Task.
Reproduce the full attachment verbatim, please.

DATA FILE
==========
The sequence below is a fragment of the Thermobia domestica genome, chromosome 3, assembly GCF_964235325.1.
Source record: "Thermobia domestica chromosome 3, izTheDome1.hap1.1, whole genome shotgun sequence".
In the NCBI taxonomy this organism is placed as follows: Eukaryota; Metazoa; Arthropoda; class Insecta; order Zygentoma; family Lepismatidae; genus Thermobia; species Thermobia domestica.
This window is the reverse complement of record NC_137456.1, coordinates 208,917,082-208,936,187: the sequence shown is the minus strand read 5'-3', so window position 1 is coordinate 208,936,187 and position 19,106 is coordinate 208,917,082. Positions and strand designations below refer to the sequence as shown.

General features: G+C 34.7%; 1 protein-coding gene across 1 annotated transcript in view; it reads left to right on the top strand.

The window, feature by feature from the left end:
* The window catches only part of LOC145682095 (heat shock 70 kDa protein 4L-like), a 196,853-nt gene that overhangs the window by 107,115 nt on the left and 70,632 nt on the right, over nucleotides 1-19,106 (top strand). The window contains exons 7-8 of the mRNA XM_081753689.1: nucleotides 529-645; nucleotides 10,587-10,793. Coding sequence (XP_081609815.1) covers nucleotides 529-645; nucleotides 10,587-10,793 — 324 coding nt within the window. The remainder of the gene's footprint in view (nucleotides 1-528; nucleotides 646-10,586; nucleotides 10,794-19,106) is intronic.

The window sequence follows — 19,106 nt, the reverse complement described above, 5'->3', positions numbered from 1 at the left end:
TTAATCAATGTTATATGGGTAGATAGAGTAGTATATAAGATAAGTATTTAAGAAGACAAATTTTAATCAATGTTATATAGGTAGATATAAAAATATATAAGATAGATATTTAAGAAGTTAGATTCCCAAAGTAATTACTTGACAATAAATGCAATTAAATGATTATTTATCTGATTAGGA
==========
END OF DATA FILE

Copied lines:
The sequence below is a fragment of the Thermobia domestica genome, chromosome 3, assembly GCF_964235325.1.
Source record: "Thermobia domestica chromosome 3, izTheDome1.hap1.1, whole genome shotgun sequence".
In the NCBI taxonomy this organism is placed as follows: Eukaryota; Metazoa; Arthropoda; class Insecta; order Zygentoma; family Lepismatidae; genus Thermobia; species Thermobia domestica.
This window is the reverse complement of record NC_137456.1, coordinates 208,917,082-208,936,187: the sequence shown is the minus strand read 5'-3', so window position 1 is coordinate 208,936,187 and position 19,106 is coordinate 208,917,082. Positions and strand designations below refer to the sequence as shown.

General features: G+C 34.7%; 1 protein-coding gene across 1 annotated transcript in view; it reads left to right on the top strand.

The window, feature by feature from the left end:
* The window catches only part of LOC145682095 (heat shock 70 kDa protein 4L-like), a 196,853-nt gene that overhangs the window by 107,115 nt on the left and 70,632 nt on the right, over nucleotides 1-19,106 (top strand). The window contains exons 7-8 of the mRNA XM_081753689.1: nucleotides 529-645; nucleotides 10,587-10,793. Coding sequence (XP_081609815.1) covers nucleotides 529-645; nucleotides 10,587-10,793 — 324 coding nt within the window. The remainder of the gene's footprint in view (nucleotides 1-528; nucleotides 646-10,586; nucleotides 10,794-19,106) is intronic.

The window sequence follows — 19,106 nt, the reverse complement described above, 5'->3', positions numbered from 1 at the left end:
TTAATCAATGTTATATGGGTAGATAGAGTAGTATATAAGATAAGTATTTAAGAAGACAAATTTTAATCAATGTTATATAGGTAGATATAAAAATATATAAGATAGATATTTAAGAAGTTAGATTCCCAAAGTAATTACTTGACAATAAATGCAATTAAATGATTATTTATCTGATTAGGA